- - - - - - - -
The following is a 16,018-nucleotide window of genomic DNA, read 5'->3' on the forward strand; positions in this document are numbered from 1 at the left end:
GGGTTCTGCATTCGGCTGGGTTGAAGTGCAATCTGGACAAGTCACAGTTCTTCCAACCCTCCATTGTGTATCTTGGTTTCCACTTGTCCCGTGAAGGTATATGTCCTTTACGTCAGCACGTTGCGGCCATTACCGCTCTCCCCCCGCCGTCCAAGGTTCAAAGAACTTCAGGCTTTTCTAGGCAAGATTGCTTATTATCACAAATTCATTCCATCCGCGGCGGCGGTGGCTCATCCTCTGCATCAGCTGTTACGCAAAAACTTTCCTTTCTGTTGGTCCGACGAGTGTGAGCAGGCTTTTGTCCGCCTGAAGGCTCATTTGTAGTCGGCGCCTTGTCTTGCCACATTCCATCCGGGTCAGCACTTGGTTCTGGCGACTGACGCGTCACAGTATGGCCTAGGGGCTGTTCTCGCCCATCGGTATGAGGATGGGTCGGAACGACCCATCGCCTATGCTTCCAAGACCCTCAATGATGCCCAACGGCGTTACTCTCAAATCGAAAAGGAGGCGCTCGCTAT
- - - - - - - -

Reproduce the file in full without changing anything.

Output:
The following is a 16,018-nucleotide window of genomic DNA, read 5'->3' on the forward strand; positions in this document are numbered from 1 at the left end:
GGGTTCTGCATTCGGCTGGGTTGAAGTGCAATCTGGACAAGTCACAGTTCTTCCAACCCTCCATTGTGTATCTTGGTTTCCACTTGTCCCGTGAAGGTATATGTCCTTTACGTCAGCACGTTGCGGCCATTACCGCTCTCCCCCCGCCGTCCAAGGTTCAAAGAACTTCAGGCTTTTCTAGGCAAGATTGCTTATTATCACAAATTCATTCCATCCGCGGCGGCGGTGGCTCATCCTCTGCATCAGCTGTTACGCAAAAACTTTCCTTTCTGTTGGTCCGACGAGTGTGAGCAGGCTTTTGTCCGCCTGAAGGCTCATTTGTAGTCGGCGCCTTGTCTTGCCACATTCCATCCGGGTCAGCACTTGGTTCTGGCGACTGACGCGTCACAGTATGGCCTAGGGGCTGTTCTCGCCCATCGGTATGAGGATGGGTCGGAACGACCCATCGCCTATGCTTCCAAGACCCTCAATGATGCCCAACGGCGTTACTCTCAAATCGAAAAGGAGGCGCTCGCTAT